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  1. #1
    I'm in the final stages of finalising my "deep router" design and am pondering on the wisdom of using one-sided drive for the X axis. The machine working area is ~800mm x ~600mm, with the Y axis having two widely (~200mm) spaced beams that carry supported rails. The X axis rails are also fully supported and sit on top of tall side members, rather like the Mechmate designs.

    I've spotted this design: http://www.durhamrobotics.com/easypage_2.html and have been giving some thought to the idea of only driving one side. I believe that I can make the "gantry" stiff enough, by having the Y rail support beams widely spaced and very well braced, for the light work I envisage this machine will be doing (mainly foam carving and a bit of woodwork, perhaps, but most probably only softwoods/MDF).

    I used to have an A3 plotter that was only driven on one side and it seemed top work fine, but obviously the loads were very small. For this machine I'm using fully supported 16mm rails and linear bearings, so should be able to keep friction, and stiction, reasonably low.

    Has anyone got any experience of one-sided drive machines please?


  2. Jeremy

    If the gantry can be stiff enough to resist torsion on the XY-plane around the driven side in response to forces on the cutter then it can be done. What were you planning to make the gantry from?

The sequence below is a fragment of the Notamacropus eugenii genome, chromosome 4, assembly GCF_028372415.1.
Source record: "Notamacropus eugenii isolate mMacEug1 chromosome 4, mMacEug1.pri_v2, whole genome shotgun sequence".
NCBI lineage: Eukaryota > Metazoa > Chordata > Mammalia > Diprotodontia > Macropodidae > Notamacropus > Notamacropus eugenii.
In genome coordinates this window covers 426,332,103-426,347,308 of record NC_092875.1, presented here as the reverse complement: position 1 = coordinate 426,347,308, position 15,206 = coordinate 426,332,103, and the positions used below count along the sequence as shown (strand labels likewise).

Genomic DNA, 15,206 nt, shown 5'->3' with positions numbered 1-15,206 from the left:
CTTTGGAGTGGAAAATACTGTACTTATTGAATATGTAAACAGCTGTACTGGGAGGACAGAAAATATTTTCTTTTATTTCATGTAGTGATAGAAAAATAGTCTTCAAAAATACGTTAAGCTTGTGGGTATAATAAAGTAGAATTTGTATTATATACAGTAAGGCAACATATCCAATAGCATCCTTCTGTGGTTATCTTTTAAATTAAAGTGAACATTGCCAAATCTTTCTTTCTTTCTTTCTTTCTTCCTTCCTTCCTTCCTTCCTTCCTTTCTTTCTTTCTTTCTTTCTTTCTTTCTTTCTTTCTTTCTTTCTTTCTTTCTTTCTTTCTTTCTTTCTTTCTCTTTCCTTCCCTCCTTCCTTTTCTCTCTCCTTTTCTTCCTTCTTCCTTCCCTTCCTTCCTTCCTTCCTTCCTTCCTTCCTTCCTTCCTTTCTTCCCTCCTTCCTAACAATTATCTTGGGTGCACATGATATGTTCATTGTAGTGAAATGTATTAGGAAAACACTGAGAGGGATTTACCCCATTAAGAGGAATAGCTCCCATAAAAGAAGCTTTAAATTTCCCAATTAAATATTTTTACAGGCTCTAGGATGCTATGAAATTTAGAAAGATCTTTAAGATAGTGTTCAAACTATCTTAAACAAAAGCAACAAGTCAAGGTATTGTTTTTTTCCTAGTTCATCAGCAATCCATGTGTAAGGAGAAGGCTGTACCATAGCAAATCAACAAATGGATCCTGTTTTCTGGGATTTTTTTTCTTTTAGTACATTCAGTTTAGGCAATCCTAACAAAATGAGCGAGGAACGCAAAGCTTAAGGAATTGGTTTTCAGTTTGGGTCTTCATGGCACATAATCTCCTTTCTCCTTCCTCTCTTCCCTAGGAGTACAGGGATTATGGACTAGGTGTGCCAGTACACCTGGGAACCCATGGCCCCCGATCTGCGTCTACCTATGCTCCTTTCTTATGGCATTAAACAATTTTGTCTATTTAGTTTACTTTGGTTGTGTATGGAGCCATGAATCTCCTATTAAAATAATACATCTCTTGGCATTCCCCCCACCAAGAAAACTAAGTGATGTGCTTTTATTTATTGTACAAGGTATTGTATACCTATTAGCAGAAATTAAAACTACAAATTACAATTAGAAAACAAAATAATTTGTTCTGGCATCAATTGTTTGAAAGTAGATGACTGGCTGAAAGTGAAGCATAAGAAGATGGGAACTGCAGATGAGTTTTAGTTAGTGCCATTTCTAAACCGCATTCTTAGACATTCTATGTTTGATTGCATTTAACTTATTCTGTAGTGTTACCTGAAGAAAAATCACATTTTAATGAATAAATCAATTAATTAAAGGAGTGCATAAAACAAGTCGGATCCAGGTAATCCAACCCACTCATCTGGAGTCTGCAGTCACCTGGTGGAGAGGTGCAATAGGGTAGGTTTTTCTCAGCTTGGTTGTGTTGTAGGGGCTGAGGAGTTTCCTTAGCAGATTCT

ideally the drive should be outside the X-axis linear rails so that the turning moment due to the cutting forces moment acts primarily on the linear bearing and not on the leadscrew. With a cutting force of 50N (MDF or very light cuts in ali) at 300mm radius (assuming 600mm Y-rails) the turning moment is 15Nm.

    By way of example, assuming 16mm fully supported rail on 40 x 30 x 3mm wall box sections 200mm spaced the deflection in the X-direction at the non-driven side will be ~.06mm (so .03mm at the cutter) and in the Y is .001mm. This shouldn't cause any material binding on the rails.

  3. #3
    Thanks very much for that, Irving.

    The gantry members will be two lengths of 2" square x 10g wall 6082-T6 alloy box, with SBR16 fully supported rails screwed to them, so it should be pretty rigid.

    I'm thinking of something similar to the layout shown on that Durham Robotics link, with the leadscrew outside the rail, so it should be OK, with luck. The main reason for using this configuration is the reduction in machine height and a possible increase in overall stiffness, as the gantry doesn't need an under-table drive. It also means that I don't need to add the complexity of a double leadscrew arrangement.


  4. Well given that 50mm square 10g (3mm wall) box section is stiffer than the 40 x 30 x 3 I postulated this should be plenty stiff enough for your needs...

    That calculation assumes rigid corner joints and a cross member at each end between the Y-rails of the same stiffness.